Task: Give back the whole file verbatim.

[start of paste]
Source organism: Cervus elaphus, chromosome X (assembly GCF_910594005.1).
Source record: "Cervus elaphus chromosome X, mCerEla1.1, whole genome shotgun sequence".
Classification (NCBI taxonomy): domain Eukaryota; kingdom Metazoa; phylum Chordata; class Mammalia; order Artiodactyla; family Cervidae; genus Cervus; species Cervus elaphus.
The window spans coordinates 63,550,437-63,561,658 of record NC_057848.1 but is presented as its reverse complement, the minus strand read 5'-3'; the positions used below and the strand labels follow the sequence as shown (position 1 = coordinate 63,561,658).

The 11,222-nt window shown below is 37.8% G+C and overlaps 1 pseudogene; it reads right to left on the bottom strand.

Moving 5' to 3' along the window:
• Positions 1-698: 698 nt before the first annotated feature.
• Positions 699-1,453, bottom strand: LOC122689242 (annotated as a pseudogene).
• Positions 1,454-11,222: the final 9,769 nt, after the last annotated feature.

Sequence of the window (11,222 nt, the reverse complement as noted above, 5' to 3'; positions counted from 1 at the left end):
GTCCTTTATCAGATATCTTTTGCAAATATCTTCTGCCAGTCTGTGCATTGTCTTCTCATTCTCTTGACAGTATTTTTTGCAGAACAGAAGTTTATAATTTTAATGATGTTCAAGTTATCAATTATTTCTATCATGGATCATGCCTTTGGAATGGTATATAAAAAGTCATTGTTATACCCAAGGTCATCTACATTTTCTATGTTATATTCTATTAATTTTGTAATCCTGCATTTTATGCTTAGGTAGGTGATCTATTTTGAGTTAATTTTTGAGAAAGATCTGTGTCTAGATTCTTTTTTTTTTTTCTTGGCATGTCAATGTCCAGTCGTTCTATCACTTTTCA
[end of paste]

Source organism: Cervus elaphus, chromosome X (assembly GCF_910594005.1).
Source record: "Cervus elaphus chromosome X, mCerEla1.1, whole genome shotgun sequence".
Classification (NCBI taxonomy): domain Eukaryota; kingdom Metazoa; phylum Chordata; class Mammalia; order Artiodactyla; family Cervidae; genus Cervus; species Cervus elaphus.
The window spans coordinates 63,550,437-63,561,658 of record NC_057848.1 but is presented as its reverse complement, the minus strand read 5'-3'; the positions used below and the strand labels follow the sequence as shown (position 1 = coordinate 63,561,658).

The 11,222-nt window shown below is 37.8% G+C and overlaps 1 pseudogene; it reads right to left on the bottom strand.

Moving 5' to 3' along the window:
• Positions 1-698: 698 nt before the first annotated feature.
• Positions 699-1,453, bottom strand: LOC122689242 (annotated as a pseudogene).
• Positions 1,454-11,222: the final 9,769 nt, after the last annotated feature.

Sequence of the window (11,222 nt, the reverse complement as noted above, 5' to 3'; positions counted from 1 at the left end):
GTCCTTTATCAGATATCTTTTGCAAATATCTTCTGCCAGTCTGTGCATTGTCTTCTCATTCTCTTGACAGTATTTTTTGCAGAACAGAAGTTTATAATTTTAATGATGTTCAAGTTATCAATTATTTCTATCATGGATCATGCCTTTGGAATGGTATATAAAAAGTCATTGTTATACCCAAGGTCATCTACATTTTCTATGTTATATTCTATTAATTTTGTAATCCTGCATTTTATGCTTAGGTAGGTGATCTATTTTGAGTTAATTTTTGAGAAAGATCTGTGTCTAGATTCTTTTTTTTTTTTCTTGGCATGTCAATGTCCAGTCGTTCTATCACTTTTCA